The Post Office is at the back (north side) of the square - this photo is looking north eastwards
And this is from the other (east) end of the same building, looking north westwards.
Close up of the Post Office entrance, clearly showing the two postal codes above the door. Unfortunately, being a Saturday afternoon, it was closed when I was there and so I was unable to buy stamps and send postcards which I had hoped to do.
Going round the back of the building there was this note, for the Swiss mail service, on the back door.
Looking south along the eastern side of the square you get the impression from the sign that there is no fun allowed in Büsingen. You also get the sense of dual identity from the Swiss flag in the window across the road.
Another view of the main square looking north westwards from the south side of the main road. You can now see that the other side of the sign indicates that you can actually have fun in Büsingen, just only in certain areas.
A more "straight on" view taken from just a little bit to the west of the last photo. This clearly shows the location of the two phone booths.
Looking west along the main street, from the same spot.

Location 6

Heading out towards the west we encounter another border marker. This is on the north side of the road.
From another angle - looking south eastwards. Note the right angle lines on the top, indicating that the border makes a turn here. Only ¼ of the stone is actually in Switzerland.

Location 7

Another marker - on the north side of the road.
And again (looking south westwards)

Location 8

This is on the south east corner of the intersection - people waiting for the bus that stops on the road in Germany possibly stand in Switzerland while doing so. Photo is looking south eastwards.
Closeup - looking north eastwards.
Looking south westwards

Location 9

Another marker, on the north side of the road - photo looking eastwards
Close up showing the line clearly marking the bend in the border
Looking westwards

Location 10

After looping around the south west section of the enclave I drove back into the village. Here is a view of the main street and intersection - petrol station on the left. Photo is looking eastwards.
Prices are posted in both EUR and CHF (the ISO code for Swiss Francs is CHF - Sfr. seems, however, to be more commonly used for general commerce - similar to the use of $ and £ etc.).

Location 11

I then did a circuit along the road that runs in Switzerland around the northern perimeter of the enclave. This location is where it re-enters Germany. This is the only location where I saw a noticeable change in road surface between Switzerland and the enclave. This shot is looking south westwards.
Swiss post, border marker - looking north westwards.
Close up of the border marker at this location
The other two sides

Location 12

On my way out of the town I had a second attempt at spotting the marker where the border turns north - I found it here and pushed the long grass around it down to get a good photo.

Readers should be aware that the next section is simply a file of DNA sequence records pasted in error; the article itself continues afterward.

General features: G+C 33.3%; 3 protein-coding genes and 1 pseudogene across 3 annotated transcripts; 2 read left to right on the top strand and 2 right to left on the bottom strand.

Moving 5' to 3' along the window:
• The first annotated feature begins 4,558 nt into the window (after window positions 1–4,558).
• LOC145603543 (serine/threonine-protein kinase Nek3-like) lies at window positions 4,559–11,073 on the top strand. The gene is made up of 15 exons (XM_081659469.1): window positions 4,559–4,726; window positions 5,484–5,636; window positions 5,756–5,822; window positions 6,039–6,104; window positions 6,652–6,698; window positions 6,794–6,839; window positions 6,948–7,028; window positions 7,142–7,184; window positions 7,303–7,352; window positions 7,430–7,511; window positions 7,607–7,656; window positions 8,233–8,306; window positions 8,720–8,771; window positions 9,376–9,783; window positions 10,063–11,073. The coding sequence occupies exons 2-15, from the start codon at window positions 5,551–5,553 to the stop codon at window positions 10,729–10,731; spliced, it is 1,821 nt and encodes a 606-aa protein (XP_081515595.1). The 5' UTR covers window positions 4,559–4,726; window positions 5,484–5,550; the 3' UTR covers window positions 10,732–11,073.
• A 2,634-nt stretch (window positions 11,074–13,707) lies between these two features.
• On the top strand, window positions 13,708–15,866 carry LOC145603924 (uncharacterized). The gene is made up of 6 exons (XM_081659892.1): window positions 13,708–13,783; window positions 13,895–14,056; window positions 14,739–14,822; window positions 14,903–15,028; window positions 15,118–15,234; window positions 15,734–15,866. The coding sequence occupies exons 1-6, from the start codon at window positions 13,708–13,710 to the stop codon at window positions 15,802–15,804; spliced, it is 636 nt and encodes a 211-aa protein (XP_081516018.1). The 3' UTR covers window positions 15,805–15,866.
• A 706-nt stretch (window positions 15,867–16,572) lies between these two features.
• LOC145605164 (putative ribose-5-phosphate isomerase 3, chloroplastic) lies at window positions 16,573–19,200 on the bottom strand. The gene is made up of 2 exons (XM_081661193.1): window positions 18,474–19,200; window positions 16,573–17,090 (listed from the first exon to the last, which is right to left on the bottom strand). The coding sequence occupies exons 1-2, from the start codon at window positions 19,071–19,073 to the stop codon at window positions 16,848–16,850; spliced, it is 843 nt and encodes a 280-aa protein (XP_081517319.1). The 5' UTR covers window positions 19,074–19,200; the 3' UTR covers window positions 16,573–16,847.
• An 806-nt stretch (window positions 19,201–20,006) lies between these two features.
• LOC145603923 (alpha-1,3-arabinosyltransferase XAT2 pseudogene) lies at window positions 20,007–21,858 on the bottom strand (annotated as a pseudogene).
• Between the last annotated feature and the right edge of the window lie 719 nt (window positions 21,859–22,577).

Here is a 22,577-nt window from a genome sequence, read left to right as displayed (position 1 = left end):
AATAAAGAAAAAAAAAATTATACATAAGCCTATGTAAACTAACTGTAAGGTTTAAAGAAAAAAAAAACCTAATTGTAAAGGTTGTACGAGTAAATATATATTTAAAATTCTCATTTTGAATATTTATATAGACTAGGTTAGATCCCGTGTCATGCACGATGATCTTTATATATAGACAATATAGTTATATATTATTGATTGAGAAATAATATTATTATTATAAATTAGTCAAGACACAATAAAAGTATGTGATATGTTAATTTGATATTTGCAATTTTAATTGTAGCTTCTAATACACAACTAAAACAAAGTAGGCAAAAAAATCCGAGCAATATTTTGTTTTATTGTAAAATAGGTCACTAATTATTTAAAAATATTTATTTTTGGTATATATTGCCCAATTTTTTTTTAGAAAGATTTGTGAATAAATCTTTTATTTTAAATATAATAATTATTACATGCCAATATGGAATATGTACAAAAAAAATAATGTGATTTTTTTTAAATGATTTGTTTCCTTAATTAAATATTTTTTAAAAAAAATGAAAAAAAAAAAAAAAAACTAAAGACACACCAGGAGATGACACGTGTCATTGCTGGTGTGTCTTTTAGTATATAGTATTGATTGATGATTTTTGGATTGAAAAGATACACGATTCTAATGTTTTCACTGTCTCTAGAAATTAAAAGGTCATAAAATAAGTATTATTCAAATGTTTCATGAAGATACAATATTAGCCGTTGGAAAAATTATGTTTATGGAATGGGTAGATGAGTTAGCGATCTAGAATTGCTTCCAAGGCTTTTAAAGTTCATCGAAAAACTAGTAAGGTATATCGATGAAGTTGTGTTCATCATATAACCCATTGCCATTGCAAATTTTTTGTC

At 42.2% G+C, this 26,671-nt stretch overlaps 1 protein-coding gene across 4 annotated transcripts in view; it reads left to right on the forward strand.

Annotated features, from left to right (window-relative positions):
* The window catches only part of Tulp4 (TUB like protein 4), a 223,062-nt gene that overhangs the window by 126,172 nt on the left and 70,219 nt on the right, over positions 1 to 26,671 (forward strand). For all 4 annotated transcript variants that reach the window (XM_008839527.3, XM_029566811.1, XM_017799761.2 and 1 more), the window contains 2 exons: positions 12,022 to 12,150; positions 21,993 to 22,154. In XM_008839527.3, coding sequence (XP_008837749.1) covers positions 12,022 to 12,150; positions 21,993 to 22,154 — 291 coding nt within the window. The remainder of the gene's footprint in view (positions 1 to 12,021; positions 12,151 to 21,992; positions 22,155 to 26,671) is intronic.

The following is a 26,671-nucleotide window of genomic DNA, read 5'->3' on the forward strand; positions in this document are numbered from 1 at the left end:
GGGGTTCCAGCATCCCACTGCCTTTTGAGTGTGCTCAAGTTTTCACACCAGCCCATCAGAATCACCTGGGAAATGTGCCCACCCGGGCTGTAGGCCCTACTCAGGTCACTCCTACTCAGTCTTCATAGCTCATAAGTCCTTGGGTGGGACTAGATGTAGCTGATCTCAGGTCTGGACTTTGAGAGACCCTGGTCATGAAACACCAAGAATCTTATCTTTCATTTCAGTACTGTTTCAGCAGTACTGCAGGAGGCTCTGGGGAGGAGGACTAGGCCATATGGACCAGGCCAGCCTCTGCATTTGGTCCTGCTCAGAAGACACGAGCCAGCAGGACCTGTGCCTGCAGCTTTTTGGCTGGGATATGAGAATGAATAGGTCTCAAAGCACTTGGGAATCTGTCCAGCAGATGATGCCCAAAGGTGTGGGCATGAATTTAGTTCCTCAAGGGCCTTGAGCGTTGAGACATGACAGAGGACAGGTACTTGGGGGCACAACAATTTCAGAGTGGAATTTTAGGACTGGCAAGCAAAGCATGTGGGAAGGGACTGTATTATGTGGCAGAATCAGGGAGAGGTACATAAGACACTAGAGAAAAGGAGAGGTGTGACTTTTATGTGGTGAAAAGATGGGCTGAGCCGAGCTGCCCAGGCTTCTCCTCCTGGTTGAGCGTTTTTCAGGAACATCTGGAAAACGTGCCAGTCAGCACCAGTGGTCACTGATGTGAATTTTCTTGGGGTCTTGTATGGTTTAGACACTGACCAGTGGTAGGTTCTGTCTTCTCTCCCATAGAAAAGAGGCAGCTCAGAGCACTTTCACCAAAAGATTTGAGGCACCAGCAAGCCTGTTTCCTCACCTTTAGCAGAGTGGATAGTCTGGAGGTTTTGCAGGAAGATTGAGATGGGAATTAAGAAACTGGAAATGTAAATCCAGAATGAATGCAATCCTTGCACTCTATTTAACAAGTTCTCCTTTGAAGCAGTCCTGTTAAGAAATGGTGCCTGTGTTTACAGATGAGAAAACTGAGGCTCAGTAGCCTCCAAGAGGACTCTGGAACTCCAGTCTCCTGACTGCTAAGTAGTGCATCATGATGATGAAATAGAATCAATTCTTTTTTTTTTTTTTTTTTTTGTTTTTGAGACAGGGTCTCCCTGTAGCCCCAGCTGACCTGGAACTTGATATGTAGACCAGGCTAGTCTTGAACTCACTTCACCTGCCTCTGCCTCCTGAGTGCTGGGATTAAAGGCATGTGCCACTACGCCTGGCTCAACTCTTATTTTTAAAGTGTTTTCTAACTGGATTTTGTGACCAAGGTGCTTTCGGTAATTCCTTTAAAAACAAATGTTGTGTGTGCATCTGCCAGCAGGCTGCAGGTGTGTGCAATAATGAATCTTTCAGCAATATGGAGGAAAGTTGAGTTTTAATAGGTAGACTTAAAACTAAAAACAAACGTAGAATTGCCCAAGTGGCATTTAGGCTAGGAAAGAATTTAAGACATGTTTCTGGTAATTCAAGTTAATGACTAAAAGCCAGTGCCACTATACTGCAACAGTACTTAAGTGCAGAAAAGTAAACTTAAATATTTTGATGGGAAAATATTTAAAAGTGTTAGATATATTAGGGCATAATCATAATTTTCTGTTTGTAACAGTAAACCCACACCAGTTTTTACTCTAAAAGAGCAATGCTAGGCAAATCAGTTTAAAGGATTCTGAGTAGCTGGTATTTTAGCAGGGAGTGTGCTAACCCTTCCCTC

Note that this marker is an odd shape (5 sided) the only one I found with that cross section
Looking up the track that runs just inside Germany to the north - you can see other border markers further up the track,
Another view up the track, zoomed in a bit.

Location 13

Between location 12 and the "in the road" marker (location 2), on the south side of the road, photo is looking eastwards. Oops - tilted the camera while trying to keep the rain off the lens. You can see the intersection (location 2 - where the car is) and the Swiss border post (location 1) in the distance. I think this gives a good feeling for just how close Büsingen is to NOT being an enclave. That section of road is just less than 700m long.
Closer up - same direction
Very close up - looking north eastwards - note line etched in top of stone.
From the other side

Location 14

Actually this is taken from west of location 14 - a view up the hill to the main Swiss/German border - the building is the Swiss border post
It was all closed up so I parked on the south side of the road just to the east of the building and took this photo looking north westwards.
Crossed the road and took this one looking south eastwards.
From Germany, looking into Switzerland - westwards. Farewell to Büsingen, nestled in the valley below.

About 1km to the east of here was the German frontier check point - I was all ready to take photos of it on approach but the battery died on my camera before I could do so. I was glad that it had at least lasted this long.

I hope you enjoyed this photo essay - please send any comments or question to hugh (at) our-own-home.com

Thank you


Hochrhy -

"Hochrhy" means "Hochrhein" in the local dialect. "Hochrhein" is the name of the Rhine section between Bodensee and Basel. Other sections are "Alpenrhein" (the most upper part), "Oberrhein" (northern from Basel), "Mittelrhein" (a very scenic part where the famous "Loreley" is located), and "Niederrhein".